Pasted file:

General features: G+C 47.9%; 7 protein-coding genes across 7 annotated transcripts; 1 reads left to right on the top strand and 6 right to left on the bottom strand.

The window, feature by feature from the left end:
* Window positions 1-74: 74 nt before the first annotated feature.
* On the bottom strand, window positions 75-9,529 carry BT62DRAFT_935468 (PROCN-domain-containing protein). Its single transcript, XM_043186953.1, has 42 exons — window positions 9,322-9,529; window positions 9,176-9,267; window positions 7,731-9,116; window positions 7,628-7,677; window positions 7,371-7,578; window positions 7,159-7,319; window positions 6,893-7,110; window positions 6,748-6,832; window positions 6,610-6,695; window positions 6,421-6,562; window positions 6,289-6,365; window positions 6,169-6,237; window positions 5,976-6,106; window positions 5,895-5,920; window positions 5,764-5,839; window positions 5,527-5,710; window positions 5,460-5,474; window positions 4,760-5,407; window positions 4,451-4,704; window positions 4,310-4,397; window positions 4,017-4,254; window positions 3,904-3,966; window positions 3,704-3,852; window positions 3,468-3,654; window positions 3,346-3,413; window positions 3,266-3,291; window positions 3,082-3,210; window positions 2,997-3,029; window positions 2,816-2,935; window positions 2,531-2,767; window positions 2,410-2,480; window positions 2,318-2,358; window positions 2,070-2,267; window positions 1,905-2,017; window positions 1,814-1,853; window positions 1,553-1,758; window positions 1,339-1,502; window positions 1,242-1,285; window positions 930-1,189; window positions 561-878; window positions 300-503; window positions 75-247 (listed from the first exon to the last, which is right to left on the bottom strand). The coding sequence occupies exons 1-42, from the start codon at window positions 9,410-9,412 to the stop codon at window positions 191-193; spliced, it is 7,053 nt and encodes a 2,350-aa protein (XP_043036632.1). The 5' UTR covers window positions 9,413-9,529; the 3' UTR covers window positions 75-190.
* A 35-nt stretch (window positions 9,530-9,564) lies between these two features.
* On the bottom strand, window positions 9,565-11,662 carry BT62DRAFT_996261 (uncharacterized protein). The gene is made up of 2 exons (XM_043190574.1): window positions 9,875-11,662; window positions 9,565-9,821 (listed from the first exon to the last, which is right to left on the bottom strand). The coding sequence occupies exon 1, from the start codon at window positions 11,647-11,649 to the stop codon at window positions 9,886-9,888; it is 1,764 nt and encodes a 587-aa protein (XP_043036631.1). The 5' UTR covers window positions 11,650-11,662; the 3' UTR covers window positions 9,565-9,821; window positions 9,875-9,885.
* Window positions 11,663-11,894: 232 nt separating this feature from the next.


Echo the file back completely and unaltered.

General features: G+C 47.9%; 7 protein-coding genes across 7 annotated transcripts; 1 reads left to right on the top strand and 6 right to left on the bottom strand.

The window, feature by feature from the left end:
* Window positions 1-74: 74 nt before the first annotated feature.
* On the bottom strand, window positions 75-9,529 carry BT62DRAFT_935468 (PROCN-domain-containing protein). Its single transcript, XM_043186953.1, has 42 exons — window positions 9,322-9,529; window positions 9,176-9,267; window positions 7,731-9,116; window positions 7,628-7,677; window positions 7,371-7,578; window positions 7,159-7,319; window positions 6,893-7,110; window positions 6,748-6,832; window positions 6,610-6,695; window positions 6,421-6,562; window positions 6,289-6,365; window positions 6,169-6,237; window positions 5,976-6,106; window positions 5,895-5,920; window positions 5,764-5,839; window positions 5,527-5,710; window positions 5,460-5,474; window positions 4,760-5,407; window positions 4,451-4,704; window positions 4,310-4,397; window positions 4,017-4,254; window positions 3,904-3,966; window positions 3,704-3,852; window positions 3,468-3,654; window positions 3,346-3,413; window positions 3,266-3,291; window positions 3,082-3,210; window positions 2,997-3,029; window positions 2,816-2,935; window positions 2,531-2,767; window positions 2,410-2,480; window positions 2,318-2,358; window positions 2,070-2,267; window positions 1,905-2,017; window positions 1,814-1,853; window positions 1,553-1,758; window positions 1,339-1,502; window positions 1,242-1,285; window positions 930-1,189; window positions 561-878; window positions 300-503; window positions 75-247 (listed from the first exon to the last, which is right to left on the bottom strand). The coding sequence occupies exons 1-42, from the start codon at window positions 9,410-9,412 to the stop codon at window positions 191-193; spliced, it is 7,053 nt and encodes a 2,350-aa protein (XP_043036632.1). The 5' UTR covers window positions 9,413-9,529; the 3' UTR covers window positions 75-190.
* A 35-nt stretch (window positions 9,530-9,564) lies between these two features.
* On the bottom strand, window positions 9,565-11,662 carry BT62DRAFT_996261 (uncharacterized protein). The gene is made up of 2 exons (XM_043190574.1): window positions 9,875-11,662; window positions 9,565-9,821 (listed from the first exon to the last, which is right to left on the bottom strand). The coding sequence occupies exon 1, from the start codon at window positions 11,647-11,649 to the stop codon at window positions 9,886-9,888; it is 1,764 nt and encodes a 587-aa protein (XP_043036631.1). The 5' UTR covers window positions 11,650-11,662; the 3' UTR covers window positions 9,565-9,821; window positions 9,875-9,885.
* Window positions 11,663-11,894: 232 nt separating this feature from the next.